Looking at using SSD and NVMe with your FreeNAS setup and ZFS? There’s considerations and optimizations that must be factored in to make sure you’re not wasting all that sweet performance. In this post I’ll be providing you with my own FreeNAS ZFS optimizations for SSD and NVMe.
This post will contain observations and tweaks I’ve discovered during testing and production of a FreeNAS ZFS pool sitting on NVMe vdevs. I will update it with more information as I use and test the array more.
It’s important to note that while your SSD and/or NVMe ZFS pool technically could reach insane speeds, you will probably always be limited by the network access speeds.
With this in mind, to optimize your ZFS SSD and/or NVMe pool, you may be trading off features and functionality to max out your drives. These optimizations may in fact be wasted if you reach the network speed bottleneck.
Some feature you may be giving up may actually help extend the life or endurance of your SSD such as compression and deduplication, as they reduce the number of writes performed on each of your vdevs (drives).
You may wish to skip these optimizations should your network be the limiting factor, which will allow you to utilize these features with no performance or minimal performance degradation to the final client. You should measure your network throughput to establish the baseline of your network bottleneck.
Deploying SSD and NVMe with FreeNAS
For reference, the environment I deployed FreeNAS with NVMe SSD consists of:
- 2 x HPE DL360p Gen8 Servers
- 1 x HPE ML310e Gen8 v2 Server
- 1 x IOCREST IO-PEX40152 PCIe to Quad NVMe
- 4 x 2TB Sabrent Rocket 4 NVMe SSD
- 1 x FreeNAS instance running as VM with PCI passthrough to NVMe
- 10Gb networking between DL360 Servers and network
- 1Gb network between ML310 and network
As mentioned above, FreeNAS is virtualizatized on one of the HPE DL360 Proliant servers and has 8 CPUs and 32GB of RAM. The NVME are provided by VMware ESXi as PCI passthrough devices. There has been no issues with stability in 3 weeks of testing.
- VMXNET3 NIC is used on VMs to achieve 10Gb networking
- Using PCI passthrough, snapshots on FreeNAS VM are disabled (this is fine)
- NFS VM datastore is used for testing as the host running the FreeNAS VM has the NFS datastore store mounted on itself.
There are a number of considerations that must be factored in when virtualization FreeNAS however those are beyond the scope of this blog post. I will be creating a separate post for this in the future.
Use Case (Fast and Risky or Slow and Secure)
The use case of your setup will depict which optimizations you can use as some of the optimizations in this post will increase the risk of data loss (such as disabled sync writes and RAIDz levels).
Fast and Risky
Since SSDs are more reliable and less likely to fail, if you’re using the SSD storage as temporary hot storage, you could simply using striping to stripe across multiple vdevs (devices). If a failure occurred, the data would be lost, however if you’re were just using this for “staging” or using hot data and the risk was acceptable, this is an option to drastically increase speeds.
Example use case for fast and risky
- VDI Pool for clones
- VMs that can be restored easily from snapshots
- Video Editing
- Temporary high speed data dump storage
The risk can be lowered by replicating the pool or dataset to slower storage on a frequent or regular basis.
Slow and Secure
Using RAIDz-1 or higher will allow for vdev (drive) failures, but with each level increase, performance will be lost due to parity calculations.
Example use case for slow and secure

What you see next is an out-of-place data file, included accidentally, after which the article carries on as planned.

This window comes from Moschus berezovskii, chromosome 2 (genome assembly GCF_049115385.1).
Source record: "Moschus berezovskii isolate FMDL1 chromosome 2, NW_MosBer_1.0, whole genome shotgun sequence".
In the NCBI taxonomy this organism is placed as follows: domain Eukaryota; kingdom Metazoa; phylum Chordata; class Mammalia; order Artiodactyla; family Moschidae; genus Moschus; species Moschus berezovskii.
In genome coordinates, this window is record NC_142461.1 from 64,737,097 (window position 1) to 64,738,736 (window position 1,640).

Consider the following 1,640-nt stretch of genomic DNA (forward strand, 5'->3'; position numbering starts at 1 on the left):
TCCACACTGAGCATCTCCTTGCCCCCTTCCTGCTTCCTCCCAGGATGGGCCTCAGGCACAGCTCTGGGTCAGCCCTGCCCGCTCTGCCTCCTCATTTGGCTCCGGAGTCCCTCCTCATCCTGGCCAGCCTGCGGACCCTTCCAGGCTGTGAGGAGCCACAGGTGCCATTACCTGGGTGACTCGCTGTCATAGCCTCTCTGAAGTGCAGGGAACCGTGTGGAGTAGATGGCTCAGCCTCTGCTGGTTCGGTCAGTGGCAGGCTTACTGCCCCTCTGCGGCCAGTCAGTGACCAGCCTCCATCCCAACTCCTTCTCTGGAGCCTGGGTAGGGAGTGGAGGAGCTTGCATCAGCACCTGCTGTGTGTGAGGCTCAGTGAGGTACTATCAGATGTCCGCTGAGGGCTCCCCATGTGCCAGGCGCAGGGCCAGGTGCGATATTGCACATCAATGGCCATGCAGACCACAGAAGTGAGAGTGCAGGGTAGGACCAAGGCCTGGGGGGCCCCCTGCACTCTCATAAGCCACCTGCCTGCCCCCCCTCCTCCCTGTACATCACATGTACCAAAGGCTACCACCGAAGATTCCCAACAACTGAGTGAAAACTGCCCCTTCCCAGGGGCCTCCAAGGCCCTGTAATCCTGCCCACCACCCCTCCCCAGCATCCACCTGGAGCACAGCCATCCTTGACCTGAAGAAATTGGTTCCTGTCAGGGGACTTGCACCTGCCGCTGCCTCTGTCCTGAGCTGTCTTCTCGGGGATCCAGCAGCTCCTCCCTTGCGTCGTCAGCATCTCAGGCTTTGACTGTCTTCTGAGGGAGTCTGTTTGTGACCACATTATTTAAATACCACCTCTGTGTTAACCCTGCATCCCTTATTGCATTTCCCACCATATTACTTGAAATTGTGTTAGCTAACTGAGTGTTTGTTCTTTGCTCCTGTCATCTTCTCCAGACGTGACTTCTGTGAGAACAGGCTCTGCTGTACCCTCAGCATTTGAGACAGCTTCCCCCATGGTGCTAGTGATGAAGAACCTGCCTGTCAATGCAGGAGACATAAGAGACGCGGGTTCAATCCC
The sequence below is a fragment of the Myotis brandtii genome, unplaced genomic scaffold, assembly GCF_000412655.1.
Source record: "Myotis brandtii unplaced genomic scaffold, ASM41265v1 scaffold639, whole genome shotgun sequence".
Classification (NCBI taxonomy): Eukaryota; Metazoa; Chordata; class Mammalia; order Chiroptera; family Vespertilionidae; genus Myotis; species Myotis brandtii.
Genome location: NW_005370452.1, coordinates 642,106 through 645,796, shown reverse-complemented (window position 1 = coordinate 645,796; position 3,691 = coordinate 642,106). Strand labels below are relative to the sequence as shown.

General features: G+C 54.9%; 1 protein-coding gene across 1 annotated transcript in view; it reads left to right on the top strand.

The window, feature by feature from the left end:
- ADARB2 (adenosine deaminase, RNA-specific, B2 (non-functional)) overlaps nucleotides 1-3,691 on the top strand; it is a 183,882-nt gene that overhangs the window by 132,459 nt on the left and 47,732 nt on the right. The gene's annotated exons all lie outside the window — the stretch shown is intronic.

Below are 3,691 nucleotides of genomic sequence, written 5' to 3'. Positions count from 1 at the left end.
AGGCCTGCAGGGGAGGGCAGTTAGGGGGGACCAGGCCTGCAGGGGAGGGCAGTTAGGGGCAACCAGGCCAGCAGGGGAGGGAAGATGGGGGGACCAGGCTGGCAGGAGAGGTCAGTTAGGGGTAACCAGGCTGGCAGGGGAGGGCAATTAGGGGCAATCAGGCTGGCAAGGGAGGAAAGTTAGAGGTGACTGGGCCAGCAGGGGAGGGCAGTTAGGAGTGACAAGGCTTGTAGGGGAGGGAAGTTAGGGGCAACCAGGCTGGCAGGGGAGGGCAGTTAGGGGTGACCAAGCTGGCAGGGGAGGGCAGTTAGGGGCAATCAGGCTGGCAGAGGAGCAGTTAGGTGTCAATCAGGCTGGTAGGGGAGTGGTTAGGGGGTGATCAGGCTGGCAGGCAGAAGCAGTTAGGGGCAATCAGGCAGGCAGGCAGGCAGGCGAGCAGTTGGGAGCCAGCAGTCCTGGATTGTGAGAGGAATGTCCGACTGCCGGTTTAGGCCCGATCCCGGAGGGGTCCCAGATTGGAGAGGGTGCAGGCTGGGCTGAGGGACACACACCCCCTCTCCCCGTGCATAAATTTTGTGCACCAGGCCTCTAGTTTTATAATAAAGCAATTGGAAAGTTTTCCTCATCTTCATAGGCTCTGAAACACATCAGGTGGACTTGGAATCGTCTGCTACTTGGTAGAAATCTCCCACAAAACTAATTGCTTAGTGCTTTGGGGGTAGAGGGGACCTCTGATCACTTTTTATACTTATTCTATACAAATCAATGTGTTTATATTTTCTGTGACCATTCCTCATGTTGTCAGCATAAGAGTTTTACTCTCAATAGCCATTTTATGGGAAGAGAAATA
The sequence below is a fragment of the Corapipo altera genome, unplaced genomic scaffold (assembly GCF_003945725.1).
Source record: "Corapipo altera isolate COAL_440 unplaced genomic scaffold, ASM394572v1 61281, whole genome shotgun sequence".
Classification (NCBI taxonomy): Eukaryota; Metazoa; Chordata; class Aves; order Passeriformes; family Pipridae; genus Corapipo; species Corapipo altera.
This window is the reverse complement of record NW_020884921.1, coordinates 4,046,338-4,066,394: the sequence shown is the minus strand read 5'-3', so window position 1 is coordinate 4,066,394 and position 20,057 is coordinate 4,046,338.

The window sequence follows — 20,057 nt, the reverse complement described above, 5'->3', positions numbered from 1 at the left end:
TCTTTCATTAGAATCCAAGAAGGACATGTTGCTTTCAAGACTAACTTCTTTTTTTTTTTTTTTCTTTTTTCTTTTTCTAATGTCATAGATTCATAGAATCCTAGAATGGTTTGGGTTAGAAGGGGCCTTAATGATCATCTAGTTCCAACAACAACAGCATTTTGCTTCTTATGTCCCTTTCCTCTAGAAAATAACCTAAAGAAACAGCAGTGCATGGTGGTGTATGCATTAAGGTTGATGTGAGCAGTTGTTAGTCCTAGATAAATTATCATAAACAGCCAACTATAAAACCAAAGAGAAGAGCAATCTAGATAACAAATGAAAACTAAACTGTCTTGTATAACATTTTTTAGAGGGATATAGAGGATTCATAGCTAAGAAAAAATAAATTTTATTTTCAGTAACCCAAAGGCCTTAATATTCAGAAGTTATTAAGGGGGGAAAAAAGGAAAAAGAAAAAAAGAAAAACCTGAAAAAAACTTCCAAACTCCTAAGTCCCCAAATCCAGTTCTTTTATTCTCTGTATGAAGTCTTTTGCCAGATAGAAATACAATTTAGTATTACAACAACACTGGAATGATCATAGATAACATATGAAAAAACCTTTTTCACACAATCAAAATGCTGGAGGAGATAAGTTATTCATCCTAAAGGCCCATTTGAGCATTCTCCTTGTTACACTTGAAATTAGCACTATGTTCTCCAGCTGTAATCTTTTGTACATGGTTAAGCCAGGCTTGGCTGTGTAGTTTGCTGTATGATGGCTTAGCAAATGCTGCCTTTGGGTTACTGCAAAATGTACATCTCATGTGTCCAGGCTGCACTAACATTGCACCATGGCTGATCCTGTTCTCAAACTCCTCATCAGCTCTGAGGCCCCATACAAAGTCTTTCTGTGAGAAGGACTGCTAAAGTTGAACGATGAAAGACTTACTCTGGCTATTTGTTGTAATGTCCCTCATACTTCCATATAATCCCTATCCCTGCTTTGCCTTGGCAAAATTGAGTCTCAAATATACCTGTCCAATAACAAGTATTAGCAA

- Regular storage for all VMs
- Database (SQL)
- Main storage
Slow and Secure storage is the type of storage found in most applications used for SAN or NAS storage.
SSD Endurance and Lifetime
Solid state drives have a lifetime that’s typically measured in lifetime writes. If you’re storing sensitive data, you should plan ahead to mitigate the risk of failure when the drive reaches it’s full lifetime.
Steps to mitigate failures
- Before putting the stripe or RAIDz pool in to production, perform some large bogus writes and stagger the amount of data written on the SSDs individually. While this will reduce the life counter on the SSDs, it’ll help you offset and stagger the lifetime of each drives so they don’t die at the same time.
- If using RAIDz-1 or higher, preemptively replace the SSD before the lifetime is hit. Do this well in advance and stagger it to further create a different between the lifetime of each drive.
Decommissioning the drives preemptively and early doesn’t mean you have to throw them away, this is just to secure the data on the ZFS pool. You can can continue to use these drives in other systems with non-critical data, and possibly use the drive well beyond it’s recommended lifetime.
Compression and Deduplication
Using compression and deduplication with ZFS is CPU intensive (and RAM intensive for deduplication).
The CPU usage is negligible when using these features on traditional magnetic storage (traditional magentic platter hard drive storage) because when using traditional hard drives, the drives are the performance bottleneck.
SSD are a total different thing, specifically with NVMe. With storage speeds in the gigabytes per second, CPUs cannot keep up with the deduplication and compression of data being written and become the bottleneck.
I performed a simple test comparing speeds with compression and dedupe with the same VM running CrystalDiskMark on an NFS VMware datastore running over 10Gb networking. The VM was configured with a single drive on a VMware NVME controller.
NVMe SSD with compression and deduplication
NVMe SSD with deduplication only
NVMe SSD with compression only
Now this is really interesting, that we actually see a massive speed increase with compression only. This is because I have a server class CPU with multiple cores and a ton of RAM. With lower performing specs, you may notice a decrease in performance.
NVMe SSD without compression and deduplication
In my case, the 10Gb networking was the bottleneck on read operations as there was virtually no change. It was a different story for write operations as you can see there is a drastic change in write speeds. Write speeds are greatly increased when writes aren’t being compressed or deduped.
Note that on faster networks, read speeds could and will be affected.
If your network connection to the client application is the limiting factor and the system can keep up with that bottleneck then you will be able to get away with using these features.